Garry Kasparov is arguably the greatest chess player who has ever lived. In 1997 he played a chess match against IBM's computer Deep Blue. Kasparov lost the match. This film shows the match...
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Garry Kasparov is arguably the greatest chess player who has ever lived. In 1997 he played a chess match against IBM's computer Deep Blue. Kasparov lost the match. This film shows the match and the events surrounding it from Kasparov's perspective. It delves into the psychological aspects of the game, paranoia surrounding it and suspicions that have arisen around IBM's true tactics. It consists of interviews with Kasparov, his manager, chess experts, and members of the IBM Deep Blue team, as well as original footage of the match itself.Written by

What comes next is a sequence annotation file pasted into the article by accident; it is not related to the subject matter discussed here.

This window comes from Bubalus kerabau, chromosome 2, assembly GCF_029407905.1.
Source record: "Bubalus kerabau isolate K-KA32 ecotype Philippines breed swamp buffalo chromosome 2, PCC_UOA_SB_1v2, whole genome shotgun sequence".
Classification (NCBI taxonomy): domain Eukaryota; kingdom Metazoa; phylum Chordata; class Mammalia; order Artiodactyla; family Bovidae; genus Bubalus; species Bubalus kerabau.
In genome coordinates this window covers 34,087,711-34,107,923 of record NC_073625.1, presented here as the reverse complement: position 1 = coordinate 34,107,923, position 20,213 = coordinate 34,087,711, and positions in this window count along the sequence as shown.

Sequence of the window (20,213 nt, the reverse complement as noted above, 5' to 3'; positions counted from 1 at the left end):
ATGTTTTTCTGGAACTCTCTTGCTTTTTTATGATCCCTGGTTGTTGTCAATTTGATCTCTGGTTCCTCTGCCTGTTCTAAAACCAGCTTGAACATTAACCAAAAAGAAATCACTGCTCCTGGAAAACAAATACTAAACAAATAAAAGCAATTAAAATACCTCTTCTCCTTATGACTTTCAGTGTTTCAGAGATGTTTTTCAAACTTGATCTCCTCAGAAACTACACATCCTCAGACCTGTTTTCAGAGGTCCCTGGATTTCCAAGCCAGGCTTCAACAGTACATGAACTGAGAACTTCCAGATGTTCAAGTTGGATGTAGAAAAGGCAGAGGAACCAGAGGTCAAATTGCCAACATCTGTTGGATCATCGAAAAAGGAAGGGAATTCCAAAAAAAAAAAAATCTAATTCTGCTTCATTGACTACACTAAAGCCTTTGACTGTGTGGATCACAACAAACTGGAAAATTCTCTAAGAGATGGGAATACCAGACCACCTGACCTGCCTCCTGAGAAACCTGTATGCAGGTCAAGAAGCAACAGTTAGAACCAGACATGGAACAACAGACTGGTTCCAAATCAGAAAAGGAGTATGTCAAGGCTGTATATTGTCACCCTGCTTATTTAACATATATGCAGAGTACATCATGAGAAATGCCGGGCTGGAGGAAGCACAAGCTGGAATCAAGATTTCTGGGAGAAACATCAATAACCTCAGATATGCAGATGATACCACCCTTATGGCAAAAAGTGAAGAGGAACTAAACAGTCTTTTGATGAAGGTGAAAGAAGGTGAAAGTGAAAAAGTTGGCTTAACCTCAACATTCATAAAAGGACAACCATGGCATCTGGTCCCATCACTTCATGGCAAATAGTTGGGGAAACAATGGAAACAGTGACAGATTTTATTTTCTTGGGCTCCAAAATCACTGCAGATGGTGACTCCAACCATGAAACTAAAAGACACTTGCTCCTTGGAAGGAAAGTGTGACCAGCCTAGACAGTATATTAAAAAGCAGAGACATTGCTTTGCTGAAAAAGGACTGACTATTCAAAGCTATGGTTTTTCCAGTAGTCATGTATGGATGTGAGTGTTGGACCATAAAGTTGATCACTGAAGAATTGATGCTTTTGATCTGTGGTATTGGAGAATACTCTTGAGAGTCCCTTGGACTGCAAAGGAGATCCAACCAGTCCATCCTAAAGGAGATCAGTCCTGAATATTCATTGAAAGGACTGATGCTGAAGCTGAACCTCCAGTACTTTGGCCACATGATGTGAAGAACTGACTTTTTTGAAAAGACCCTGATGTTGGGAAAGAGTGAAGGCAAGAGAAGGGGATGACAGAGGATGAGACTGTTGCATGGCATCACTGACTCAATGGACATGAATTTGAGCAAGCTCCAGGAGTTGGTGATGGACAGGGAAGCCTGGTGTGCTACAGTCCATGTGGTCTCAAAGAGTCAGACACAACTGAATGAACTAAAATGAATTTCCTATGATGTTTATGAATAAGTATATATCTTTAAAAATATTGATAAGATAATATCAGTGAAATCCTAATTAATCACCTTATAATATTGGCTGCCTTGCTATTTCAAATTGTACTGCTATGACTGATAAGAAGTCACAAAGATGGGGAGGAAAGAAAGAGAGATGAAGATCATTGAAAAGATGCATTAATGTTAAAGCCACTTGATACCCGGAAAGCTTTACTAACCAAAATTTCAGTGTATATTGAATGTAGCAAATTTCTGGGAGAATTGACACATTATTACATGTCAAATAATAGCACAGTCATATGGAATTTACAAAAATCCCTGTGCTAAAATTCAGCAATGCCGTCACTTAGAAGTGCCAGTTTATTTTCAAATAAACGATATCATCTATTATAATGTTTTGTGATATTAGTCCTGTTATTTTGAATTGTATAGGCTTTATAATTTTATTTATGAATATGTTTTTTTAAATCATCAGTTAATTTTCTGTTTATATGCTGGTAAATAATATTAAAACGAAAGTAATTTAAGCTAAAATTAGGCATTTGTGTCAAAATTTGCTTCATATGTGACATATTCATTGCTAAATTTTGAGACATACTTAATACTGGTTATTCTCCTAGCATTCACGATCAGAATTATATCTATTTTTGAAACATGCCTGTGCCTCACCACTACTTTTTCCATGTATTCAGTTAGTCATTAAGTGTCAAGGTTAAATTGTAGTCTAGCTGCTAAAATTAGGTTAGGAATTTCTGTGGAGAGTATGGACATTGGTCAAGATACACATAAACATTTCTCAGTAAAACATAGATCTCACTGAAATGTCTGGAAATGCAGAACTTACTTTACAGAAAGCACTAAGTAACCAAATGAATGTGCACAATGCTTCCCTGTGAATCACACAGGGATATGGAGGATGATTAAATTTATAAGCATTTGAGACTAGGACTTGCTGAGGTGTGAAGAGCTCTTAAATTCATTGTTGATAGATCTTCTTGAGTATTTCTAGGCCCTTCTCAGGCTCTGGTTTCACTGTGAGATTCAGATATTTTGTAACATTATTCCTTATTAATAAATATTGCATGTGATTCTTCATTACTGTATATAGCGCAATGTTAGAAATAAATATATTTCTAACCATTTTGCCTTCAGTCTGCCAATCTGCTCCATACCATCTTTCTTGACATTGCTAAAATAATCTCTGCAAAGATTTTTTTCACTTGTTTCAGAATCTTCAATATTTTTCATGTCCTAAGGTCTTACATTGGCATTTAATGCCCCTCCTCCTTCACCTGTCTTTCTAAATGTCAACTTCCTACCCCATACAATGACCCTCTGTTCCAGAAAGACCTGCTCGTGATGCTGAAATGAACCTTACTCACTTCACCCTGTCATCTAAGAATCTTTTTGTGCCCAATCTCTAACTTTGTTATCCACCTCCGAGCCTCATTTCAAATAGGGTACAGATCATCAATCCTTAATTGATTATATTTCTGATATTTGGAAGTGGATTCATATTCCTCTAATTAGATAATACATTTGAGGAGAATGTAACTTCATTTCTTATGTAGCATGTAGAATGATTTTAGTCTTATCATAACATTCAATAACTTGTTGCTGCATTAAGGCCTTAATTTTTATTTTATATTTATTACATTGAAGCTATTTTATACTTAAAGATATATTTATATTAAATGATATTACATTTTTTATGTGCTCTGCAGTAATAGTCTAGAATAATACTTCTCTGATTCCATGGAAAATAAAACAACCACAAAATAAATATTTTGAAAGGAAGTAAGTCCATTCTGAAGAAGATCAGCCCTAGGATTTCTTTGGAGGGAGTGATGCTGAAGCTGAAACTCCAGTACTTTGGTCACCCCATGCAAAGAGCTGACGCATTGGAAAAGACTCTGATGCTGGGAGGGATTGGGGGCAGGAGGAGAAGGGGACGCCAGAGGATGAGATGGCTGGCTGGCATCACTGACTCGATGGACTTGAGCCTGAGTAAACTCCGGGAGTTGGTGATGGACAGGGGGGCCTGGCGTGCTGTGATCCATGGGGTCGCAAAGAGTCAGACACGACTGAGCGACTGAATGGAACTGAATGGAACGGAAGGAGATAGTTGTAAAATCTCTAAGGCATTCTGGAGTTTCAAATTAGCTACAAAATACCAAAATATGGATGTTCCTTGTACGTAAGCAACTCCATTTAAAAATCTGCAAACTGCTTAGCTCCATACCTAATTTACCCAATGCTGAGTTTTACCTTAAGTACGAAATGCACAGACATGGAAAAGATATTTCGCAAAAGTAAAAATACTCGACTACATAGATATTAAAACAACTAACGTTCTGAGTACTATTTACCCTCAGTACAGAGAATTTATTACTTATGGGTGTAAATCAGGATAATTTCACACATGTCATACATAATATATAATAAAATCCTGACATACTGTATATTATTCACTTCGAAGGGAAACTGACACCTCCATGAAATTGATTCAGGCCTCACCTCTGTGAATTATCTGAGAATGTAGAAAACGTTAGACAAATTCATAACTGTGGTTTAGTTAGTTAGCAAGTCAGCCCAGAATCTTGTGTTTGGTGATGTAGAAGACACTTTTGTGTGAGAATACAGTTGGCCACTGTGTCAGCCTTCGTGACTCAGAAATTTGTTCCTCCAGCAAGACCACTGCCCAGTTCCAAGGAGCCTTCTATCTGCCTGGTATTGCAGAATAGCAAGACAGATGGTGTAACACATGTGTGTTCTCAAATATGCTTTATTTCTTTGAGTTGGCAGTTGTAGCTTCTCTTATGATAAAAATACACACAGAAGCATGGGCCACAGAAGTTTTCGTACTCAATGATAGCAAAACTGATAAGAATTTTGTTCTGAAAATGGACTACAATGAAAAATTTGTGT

In 1997 the world of flesh suffered a major body blow when it was announced that chess Grandmaster Gary Kasparov, perhaps the greatest player in the history of the game, had been trounced by a tool shed. A rather advanced variation, granted; IBM's supercomputer Deep Blue designed especially, it seemed, to tip latent paranoiacs over the edge. Had we genuinely inched that much closer to Jimmy Cameron's dystopian vision of a machine-run planet? Or were there cruder, more political ramifications at work? (i.e. were Deep Blue's programmers a bunch of cheating brigands?). Kasparov, who compared IBM to Enron, and the outcome with Maradona's 'hand of God' goal certainly thinks so and, superficially, the evidence appears compelling: with Apple taking the market lead, IBM were desperate to win at any price, and thus raise their profile. Whatever, it worked; the next day their stock share jumped 15%. IBM refused to allow anyone to inspect Deep Blue or its printouts, and dismantled it as soon as the game was over. But the real controversy centred on Round 2, during which Deep Blue made a risky and suspiciously 'human' move having hitherto played with number-crunching logic. Ranged against all this is the fact that Kasparov has an ego the size of the Matterhorn, and more chips on his shoulders than a tree surgeon. For Gary's been here before: in 1985, he claimed the Soviets, who'd looked down on him as an Armenian Jew, had used dirty tricks during his match with their champion Anatoly Karpov For a documentary about such a cerebral, closeted subject, Game Over progresses like a taut little thriller, ultimately yielding more questions than answers, to leave you wondering long after the credits.
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